As a Vietnamese American who fled post-war Vietnam (albeit, I was a mere 6 months old), I have very personal ties to issues surrounding the Vietnam War and Vietnamese people living in America. So, today, I was reading the New York Times online and came across an interesting story that relates to both of these issues.
Summarizing, the story is of the Oakland Musem in California going through a very deliberative process involving the Vietnamese American community to determine what should be displayed in an exhibit on the Vietnam War. I have very strong feelings about censorship and believe that because something is seen as "offensive," that does not automatically mean that it should not be displayed. The danger in that is the line between offensive and non-offensive is merely subjective and if it's drawn one way or another, it comes very close to censorship. Ultimately, in this situation, I think that community input is very valuable, but it is the museum's decision as to what to display and what not to display.
However, this also brings up a point about Vietnamese Americans and their political involvement. Sadly, Asian Americans are seen as rather apathetic politically and because they do not participate where it counts (i.e. voting), politicians tend not to pay much attention to issues facing Asian Americans. However, I find that Vietnamese Americans, though they fit the general mold, are very passionate when the issue involves the war. I think it's interesting because, like many other groups, they only become passionate when the issue is strictly personal. Sometimes I find it frustrating, especially when trying to talk to my parents about why they should care about gay marriage or abortion rights.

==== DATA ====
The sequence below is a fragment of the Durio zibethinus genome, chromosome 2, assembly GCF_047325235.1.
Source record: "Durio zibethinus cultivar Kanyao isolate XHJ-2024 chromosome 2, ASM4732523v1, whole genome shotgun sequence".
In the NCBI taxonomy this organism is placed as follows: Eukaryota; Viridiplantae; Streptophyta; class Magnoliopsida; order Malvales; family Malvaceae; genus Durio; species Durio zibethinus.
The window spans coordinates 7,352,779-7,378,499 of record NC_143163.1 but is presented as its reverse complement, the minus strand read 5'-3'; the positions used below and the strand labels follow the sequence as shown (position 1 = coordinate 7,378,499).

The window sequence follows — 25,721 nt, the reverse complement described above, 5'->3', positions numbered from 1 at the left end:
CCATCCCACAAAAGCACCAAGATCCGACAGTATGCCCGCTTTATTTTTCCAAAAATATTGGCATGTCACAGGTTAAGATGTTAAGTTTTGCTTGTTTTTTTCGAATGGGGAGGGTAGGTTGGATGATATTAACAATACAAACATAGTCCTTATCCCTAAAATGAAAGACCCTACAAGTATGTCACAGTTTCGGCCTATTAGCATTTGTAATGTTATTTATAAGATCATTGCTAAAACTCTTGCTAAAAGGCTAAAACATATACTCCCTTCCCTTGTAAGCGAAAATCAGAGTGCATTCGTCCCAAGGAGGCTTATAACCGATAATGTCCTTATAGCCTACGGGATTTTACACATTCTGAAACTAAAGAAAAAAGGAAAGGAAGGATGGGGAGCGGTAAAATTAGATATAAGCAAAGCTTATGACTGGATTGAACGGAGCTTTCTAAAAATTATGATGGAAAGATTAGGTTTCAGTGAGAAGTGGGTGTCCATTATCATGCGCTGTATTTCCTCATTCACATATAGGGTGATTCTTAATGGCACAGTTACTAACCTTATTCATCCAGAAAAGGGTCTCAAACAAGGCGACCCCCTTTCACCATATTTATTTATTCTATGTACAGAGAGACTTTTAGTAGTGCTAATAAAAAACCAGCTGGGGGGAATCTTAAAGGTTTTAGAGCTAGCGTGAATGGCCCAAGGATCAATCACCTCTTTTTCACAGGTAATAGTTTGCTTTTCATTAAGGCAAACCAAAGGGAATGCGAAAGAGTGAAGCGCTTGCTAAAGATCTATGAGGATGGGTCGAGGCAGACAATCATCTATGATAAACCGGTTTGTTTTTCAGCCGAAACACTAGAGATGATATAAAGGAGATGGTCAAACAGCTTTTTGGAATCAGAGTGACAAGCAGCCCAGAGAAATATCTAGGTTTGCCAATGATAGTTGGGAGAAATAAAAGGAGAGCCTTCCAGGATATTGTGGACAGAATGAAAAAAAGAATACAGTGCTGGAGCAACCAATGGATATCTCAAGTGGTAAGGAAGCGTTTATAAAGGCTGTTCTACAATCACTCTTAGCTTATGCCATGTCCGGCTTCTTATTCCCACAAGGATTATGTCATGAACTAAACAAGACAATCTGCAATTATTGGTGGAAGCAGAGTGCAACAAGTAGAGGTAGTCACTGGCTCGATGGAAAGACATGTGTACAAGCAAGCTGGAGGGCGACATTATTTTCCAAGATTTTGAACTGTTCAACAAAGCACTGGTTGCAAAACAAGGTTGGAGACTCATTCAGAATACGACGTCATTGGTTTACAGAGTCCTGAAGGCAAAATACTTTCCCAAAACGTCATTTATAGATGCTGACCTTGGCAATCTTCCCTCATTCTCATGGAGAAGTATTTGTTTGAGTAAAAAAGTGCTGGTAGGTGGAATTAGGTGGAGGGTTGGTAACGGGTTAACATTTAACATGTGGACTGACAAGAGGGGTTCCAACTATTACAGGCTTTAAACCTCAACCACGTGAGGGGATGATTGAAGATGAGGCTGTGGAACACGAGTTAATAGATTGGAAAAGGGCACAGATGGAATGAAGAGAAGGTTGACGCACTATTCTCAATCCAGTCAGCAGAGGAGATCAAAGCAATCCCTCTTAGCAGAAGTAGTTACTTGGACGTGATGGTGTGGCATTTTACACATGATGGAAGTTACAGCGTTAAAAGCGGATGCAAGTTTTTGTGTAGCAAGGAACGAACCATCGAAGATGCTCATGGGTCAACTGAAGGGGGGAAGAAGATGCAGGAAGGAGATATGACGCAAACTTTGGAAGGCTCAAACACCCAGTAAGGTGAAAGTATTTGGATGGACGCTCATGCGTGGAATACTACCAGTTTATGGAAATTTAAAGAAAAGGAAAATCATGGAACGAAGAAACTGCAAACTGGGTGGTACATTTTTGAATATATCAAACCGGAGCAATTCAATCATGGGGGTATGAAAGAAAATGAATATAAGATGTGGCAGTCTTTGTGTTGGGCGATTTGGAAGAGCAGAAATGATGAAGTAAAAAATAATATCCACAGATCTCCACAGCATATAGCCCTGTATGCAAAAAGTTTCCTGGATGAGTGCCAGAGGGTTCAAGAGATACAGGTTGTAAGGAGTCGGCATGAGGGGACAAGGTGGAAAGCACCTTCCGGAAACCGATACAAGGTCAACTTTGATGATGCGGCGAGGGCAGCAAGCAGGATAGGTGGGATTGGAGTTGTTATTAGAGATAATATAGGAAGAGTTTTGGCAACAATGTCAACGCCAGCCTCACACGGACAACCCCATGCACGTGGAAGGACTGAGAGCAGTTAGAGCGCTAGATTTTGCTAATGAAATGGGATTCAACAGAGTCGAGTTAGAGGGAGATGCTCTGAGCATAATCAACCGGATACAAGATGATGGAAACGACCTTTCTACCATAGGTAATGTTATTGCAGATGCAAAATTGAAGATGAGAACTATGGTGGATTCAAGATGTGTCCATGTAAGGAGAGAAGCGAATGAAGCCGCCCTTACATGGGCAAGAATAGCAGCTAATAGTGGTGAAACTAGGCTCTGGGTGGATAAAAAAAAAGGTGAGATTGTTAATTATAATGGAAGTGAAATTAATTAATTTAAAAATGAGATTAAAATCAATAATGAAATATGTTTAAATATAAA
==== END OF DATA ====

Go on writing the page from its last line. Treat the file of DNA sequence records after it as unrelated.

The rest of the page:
As a person of Vietnamese descent and someone who believes passionately in political involvement, I would like to see a situation where the Vietnamese community, and the Asian American community at large, is not personally involved and they take a stance. I would like to see a large contingent of Asian Americans at political rallies (of either party) and see them at the polls and see them as delegates at the conventions. Sadly, though Asian Americans make up a small percentage of the American population, we make up an even smaller percentage of voters and political activists.
What is the solution? Ah, who knows. I believe that only when the point is made that political involvement is not only an option in issues that are directly personally relevant, but also in issues that are indirectly relevant will Asian Americans really have an impact. Maybe it's my optimism and my idealism peeking through, but I do think that however small a minority (whether it be ethnic or by some other social construct), they can get their voices heard.